This is Part 2 in a series about Bulging Discs. If you missed Part 1, click here!
In the first part of this series, we discussed what a Bulging Disc is. To recap: the discs in the spine are made up of a thick outer layer called the annulus, and a jelly-like substance on the inside called the nucleus. When the disc deteriorates for whatever reason, the annulus weakens and begins to bulge out, which is why it is called a Bulging Disc. In Part One we also discussed some basic facts about the spine, so that everyone can better understand the discs' job as cushions for the vertebrae in the spine.
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So, everyone now knows what a Bulging Disc is. The next question is, what causes them? Earlier we mentioned how Bulging Discs occur when the disc deteriorates for some reason. There are two main reasons for this, which we are going to discuss now.
- The main cause of a Bulging Disc is when the jelly inside the disc begins drying out (or as we call it, becoming dehydrated).
In Part One we compared the discs in the spine to a jelly donut, with a thick outside (the annulus) and a jelly-like substance on the inside (the nucleus). However, to better understand how when the nucleus becomes dehydrated it can cause bulging discs, imagine the disc as a tire on a car. The outside of a tire is a lot like the outside of a disc; it is thick, provides protection, and keeps the air (or jelly) on the inside. That air is what provides stability to the tire, similar to how the nucleus keeps the disc stable.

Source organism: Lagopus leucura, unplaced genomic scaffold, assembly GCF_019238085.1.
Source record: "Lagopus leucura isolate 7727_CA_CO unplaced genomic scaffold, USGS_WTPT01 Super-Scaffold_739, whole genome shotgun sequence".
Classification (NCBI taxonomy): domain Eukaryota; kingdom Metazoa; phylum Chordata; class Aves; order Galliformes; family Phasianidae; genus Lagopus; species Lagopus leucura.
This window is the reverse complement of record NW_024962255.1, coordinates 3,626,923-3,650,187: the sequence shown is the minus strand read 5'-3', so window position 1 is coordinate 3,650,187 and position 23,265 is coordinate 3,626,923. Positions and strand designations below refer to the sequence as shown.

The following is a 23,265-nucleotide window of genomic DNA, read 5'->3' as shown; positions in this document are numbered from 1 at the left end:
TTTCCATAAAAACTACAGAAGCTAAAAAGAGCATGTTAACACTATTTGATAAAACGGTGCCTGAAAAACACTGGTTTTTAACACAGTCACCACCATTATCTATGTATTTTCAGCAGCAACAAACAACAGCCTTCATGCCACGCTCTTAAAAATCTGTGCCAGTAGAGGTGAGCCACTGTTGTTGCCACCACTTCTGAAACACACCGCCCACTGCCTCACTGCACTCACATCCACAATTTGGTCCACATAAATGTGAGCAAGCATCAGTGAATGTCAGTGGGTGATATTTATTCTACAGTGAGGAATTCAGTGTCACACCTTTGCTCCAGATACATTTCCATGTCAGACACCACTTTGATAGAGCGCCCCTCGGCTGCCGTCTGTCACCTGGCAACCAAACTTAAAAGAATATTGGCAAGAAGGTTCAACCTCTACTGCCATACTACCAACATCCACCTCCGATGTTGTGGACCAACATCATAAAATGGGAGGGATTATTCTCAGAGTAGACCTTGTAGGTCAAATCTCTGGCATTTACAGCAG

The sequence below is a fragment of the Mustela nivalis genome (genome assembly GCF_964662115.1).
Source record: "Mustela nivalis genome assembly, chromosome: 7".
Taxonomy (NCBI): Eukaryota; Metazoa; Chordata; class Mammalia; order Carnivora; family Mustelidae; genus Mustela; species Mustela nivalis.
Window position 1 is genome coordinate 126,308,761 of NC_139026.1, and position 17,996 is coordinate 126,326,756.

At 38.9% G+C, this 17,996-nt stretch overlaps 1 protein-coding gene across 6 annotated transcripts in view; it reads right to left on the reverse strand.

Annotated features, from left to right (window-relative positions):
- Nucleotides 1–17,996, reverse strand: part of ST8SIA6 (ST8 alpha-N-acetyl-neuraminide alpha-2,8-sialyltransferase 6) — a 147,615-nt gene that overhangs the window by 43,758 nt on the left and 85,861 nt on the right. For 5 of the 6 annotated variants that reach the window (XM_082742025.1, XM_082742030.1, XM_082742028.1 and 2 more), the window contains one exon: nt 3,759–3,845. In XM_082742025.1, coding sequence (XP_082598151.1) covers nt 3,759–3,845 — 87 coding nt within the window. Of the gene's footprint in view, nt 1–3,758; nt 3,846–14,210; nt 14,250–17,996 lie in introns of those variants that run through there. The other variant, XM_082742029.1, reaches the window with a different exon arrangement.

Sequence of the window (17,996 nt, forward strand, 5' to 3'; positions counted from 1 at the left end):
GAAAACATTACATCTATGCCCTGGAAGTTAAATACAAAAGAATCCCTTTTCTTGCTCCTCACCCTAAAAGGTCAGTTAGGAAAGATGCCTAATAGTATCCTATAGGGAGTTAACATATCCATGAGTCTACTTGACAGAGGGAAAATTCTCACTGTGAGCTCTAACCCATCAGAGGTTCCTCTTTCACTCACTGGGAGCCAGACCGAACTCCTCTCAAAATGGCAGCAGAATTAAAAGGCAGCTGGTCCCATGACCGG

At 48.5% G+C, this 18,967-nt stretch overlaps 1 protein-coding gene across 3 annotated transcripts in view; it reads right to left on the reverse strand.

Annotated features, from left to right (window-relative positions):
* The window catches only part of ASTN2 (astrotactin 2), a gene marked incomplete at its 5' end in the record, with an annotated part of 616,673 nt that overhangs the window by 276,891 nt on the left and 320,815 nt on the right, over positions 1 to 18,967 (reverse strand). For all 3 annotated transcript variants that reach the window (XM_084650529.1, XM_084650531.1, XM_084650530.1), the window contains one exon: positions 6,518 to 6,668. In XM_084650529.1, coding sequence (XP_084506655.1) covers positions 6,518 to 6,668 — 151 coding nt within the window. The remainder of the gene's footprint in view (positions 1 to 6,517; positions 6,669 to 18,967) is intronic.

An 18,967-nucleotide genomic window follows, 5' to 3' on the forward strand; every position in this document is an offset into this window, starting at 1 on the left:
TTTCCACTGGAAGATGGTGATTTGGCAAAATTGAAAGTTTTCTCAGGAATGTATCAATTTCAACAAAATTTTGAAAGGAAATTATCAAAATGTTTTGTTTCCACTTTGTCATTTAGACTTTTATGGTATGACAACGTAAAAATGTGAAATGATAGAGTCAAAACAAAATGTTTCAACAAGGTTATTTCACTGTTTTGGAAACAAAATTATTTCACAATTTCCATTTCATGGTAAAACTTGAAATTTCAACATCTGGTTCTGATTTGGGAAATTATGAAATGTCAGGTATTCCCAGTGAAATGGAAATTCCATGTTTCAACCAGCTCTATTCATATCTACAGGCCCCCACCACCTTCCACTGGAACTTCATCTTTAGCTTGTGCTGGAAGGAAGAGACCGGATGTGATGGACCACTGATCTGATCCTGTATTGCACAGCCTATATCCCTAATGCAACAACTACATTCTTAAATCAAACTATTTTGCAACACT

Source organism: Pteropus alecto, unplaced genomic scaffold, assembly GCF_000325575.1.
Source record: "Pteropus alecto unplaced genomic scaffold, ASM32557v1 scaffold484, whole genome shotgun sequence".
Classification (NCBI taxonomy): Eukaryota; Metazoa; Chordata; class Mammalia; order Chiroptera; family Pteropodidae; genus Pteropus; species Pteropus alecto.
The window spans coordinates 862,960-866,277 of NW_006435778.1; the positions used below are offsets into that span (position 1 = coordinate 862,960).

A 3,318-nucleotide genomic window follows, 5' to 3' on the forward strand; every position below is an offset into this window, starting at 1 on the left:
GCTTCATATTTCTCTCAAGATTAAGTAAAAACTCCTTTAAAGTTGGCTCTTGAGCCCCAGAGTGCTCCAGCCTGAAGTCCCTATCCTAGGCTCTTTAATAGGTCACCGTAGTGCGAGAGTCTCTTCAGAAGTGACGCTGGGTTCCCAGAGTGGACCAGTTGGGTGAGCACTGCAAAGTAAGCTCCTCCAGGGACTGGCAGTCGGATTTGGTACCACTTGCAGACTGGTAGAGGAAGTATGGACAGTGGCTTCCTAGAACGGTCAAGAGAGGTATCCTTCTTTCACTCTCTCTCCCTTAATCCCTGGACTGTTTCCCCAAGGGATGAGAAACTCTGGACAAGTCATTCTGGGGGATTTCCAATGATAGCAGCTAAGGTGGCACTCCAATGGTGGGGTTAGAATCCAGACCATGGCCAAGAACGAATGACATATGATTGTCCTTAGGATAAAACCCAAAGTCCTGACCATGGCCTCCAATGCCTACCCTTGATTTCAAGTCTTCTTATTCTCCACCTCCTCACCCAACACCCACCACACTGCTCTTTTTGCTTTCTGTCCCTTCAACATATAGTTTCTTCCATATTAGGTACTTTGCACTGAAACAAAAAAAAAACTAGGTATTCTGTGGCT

When a tire is properly inflated, it provides cushioning to the car it is attached to. But what happens when the tire starts losing some of the air inside and going flat? It begins to bulge out and becomes less stable due to the weight and pressure put on it. This is very similar to what happens with a Bulging Disc. The nucleus provides stability to the disc, and in turn, the spine. But, that jelly can begin to dehydrate and dry out. When that happens, the disc can no longer support the weight and pressure like it used to and starts to bulge out.
- The second most common cause of a Bulging Disc is due to the outside of the disc (the annulus) weakening.
The annulus is what protects the nucleus and holds it in. But sometimes, like when the annulus is under a lot more pressure than usual, small tears can begin to develop. These tears weaken some areas of the annulus, and when this happens the normal pressure on the disc will cause the nucleus to push toward the direction of that tear and weakness. This leads to the annulus bulging out.
Remember, this was just Part Two of our series. Part Three will discuss what the most common symptoms of Bulging Discs are. Look for it coming soon!
The key to our treatment is solving the underlying cause. If you have a Bulging Disc and are suffering, we can help you. Call today to schedule a Free Consultation at 855-536-8301, or click on this link to schedule online:
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